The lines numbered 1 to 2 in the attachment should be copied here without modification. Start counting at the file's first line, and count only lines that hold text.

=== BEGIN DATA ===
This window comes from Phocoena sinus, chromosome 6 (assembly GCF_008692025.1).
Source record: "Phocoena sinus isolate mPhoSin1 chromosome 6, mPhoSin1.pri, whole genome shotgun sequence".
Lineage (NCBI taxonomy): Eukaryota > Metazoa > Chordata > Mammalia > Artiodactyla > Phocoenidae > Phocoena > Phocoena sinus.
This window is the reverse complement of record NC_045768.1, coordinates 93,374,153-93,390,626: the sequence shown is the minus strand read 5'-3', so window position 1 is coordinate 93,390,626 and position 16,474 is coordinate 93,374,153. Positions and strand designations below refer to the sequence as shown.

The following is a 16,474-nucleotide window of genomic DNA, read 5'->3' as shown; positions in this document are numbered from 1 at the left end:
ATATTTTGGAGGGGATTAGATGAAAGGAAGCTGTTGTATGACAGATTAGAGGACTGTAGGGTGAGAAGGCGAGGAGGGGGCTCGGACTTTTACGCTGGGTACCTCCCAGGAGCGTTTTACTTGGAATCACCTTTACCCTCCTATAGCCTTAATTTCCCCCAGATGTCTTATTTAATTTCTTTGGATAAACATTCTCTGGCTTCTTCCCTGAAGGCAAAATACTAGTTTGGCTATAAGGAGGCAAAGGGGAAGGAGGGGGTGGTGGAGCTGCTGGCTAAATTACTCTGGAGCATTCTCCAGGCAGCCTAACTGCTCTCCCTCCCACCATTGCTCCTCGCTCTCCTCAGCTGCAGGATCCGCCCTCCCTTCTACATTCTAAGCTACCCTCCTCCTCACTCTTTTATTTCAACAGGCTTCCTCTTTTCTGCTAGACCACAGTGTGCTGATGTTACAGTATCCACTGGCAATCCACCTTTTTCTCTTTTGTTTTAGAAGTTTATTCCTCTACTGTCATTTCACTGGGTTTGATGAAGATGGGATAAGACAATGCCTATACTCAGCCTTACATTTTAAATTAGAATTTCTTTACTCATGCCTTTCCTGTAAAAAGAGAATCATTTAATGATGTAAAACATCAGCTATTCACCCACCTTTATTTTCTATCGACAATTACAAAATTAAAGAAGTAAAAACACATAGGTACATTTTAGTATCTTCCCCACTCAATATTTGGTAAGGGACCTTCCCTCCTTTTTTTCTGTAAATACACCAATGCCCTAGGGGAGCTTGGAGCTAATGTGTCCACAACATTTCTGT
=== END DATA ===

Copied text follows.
This window comes from Phocoena sinus, chromosome 6 (assembly GCF_008692025.1).
Source record: "Phocoena sinus isolate mPhoSin1 chromosome 6, mPhoSin1.pri, whole genome shotgun sequence".